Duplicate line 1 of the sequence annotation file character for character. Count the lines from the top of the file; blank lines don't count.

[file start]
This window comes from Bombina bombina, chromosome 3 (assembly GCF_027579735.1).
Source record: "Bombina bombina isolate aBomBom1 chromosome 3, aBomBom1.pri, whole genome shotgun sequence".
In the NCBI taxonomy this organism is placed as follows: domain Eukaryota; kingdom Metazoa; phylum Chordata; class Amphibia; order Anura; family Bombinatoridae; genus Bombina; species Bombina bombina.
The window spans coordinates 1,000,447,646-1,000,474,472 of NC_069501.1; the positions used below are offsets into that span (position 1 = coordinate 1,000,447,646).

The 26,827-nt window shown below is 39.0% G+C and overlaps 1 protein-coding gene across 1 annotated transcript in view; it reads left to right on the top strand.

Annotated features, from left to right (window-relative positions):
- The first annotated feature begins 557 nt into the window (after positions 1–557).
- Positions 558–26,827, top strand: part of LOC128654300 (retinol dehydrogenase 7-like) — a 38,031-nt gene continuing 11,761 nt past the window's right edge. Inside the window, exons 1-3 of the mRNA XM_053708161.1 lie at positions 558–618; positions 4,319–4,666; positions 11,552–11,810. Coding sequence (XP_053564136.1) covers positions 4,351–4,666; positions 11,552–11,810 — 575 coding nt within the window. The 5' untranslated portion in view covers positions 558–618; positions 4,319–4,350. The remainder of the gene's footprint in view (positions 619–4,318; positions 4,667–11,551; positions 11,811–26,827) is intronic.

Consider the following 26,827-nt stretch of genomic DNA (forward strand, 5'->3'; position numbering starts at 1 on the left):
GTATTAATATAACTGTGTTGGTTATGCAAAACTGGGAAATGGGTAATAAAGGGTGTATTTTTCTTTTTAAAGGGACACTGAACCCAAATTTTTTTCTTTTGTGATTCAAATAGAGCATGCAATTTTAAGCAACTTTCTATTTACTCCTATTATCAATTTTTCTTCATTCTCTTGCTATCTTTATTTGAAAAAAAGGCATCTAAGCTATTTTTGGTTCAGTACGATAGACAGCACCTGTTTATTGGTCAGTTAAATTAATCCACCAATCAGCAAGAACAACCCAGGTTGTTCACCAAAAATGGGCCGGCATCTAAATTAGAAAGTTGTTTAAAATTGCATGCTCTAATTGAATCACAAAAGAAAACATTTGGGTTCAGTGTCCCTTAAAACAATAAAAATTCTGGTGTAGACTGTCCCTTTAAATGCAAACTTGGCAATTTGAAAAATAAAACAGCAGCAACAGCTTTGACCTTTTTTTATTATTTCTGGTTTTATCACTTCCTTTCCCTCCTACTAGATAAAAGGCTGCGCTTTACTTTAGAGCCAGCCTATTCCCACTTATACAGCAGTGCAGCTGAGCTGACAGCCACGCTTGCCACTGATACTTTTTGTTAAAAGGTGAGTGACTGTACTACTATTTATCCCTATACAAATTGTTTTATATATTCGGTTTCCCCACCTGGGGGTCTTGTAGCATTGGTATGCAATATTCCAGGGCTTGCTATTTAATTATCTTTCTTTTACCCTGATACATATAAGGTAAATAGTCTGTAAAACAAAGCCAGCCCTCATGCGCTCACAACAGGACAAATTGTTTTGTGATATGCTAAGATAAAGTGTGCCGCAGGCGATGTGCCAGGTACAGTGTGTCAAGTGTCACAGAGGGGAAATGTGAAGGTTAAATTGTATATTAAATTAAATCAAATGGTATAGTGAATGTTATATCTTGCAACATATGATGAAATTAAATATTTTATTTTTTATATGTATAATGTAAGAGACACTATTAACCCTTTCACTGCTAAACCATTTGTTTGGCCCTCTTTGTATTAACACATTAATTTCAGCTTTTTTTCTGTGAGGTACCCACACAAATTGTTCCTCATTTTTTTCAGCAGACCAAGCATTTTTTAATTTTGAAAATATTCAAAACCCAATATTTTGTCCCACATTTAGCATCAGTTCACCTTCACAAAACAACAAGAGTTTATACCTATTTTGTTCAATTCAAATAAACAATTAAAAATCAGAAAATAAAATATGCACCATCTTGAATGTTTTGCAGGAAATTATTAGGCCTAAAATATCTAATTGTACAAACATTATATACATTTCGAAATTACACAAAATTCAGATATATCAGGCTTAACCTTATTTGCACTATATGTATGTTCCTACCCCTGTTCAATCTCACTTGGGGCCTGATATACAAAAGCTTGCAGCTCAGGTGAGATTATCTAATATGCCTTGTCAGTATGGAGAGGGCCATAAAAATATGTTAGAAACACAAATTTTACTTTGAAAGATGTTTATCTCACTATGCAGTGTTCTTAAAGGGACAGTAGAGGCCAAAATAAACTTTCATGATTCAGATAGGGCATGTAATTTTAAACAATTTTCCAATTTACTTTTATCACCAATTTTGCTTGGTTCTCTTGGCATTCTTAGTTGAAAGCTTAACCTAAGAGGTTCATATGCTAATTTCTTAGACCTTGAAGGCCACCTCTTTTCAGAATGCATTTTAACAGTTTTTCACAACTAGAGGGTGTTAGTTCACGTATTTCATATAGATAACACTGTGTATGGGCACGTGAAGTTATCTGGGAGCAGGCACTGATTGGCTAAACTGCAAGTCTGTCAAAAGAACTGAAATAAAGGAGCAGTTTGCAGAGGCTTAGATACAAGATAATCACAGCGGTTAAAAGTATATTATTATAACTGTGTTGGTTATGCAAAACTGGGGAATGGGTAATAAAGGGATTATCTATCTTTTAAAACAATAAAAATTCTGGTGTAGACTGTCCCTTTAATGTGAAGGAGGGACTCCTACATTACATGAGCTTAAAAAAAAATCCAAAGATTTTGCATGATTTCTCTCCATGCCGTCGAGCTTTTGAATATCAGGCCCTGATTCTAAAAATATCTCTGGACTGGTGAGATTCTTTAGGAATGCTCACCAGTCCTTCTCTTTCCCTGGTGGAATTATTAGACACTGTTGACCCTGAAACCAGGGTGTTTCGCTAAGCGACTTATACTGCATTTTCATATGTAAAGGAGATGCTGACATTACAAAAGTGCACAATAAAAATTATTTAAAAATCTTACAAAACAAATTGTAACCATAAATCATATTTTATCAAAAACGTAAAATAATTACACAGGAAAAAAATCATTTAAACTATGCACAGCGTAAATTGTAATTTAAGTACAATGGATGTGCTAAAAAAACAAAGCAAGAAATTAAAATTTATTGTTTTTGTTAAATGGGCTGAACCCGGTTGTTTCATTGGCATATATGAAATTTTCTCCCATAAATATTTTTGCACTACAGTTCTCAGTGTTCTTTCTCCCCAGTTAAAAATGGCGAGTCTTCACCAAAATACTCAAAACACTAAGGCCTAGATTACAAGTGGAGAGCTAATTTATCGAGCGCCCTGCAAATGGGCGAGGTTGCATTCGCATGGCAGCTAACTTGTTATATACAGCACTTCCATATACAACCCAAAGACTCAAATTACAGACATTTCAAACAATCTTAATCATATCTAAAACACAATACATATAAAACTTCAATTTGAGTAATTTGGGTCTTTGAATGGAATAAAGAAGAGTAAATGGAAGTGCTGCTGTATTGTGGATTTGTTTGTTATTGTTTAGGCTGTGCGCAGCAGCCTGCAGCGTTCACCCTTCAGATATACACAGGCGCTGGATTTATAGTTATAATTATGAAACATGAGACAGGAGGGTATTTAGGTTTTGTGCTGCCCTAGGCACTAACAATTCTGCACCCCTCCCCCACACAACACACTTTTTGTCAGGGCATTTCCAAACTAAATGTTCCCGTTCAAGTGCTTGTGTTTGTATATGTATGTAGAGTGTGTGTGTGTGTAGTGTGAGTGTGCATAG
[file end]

This window comes from Bombina bombina, chromosome 3 (assembly GCF_027579735.1).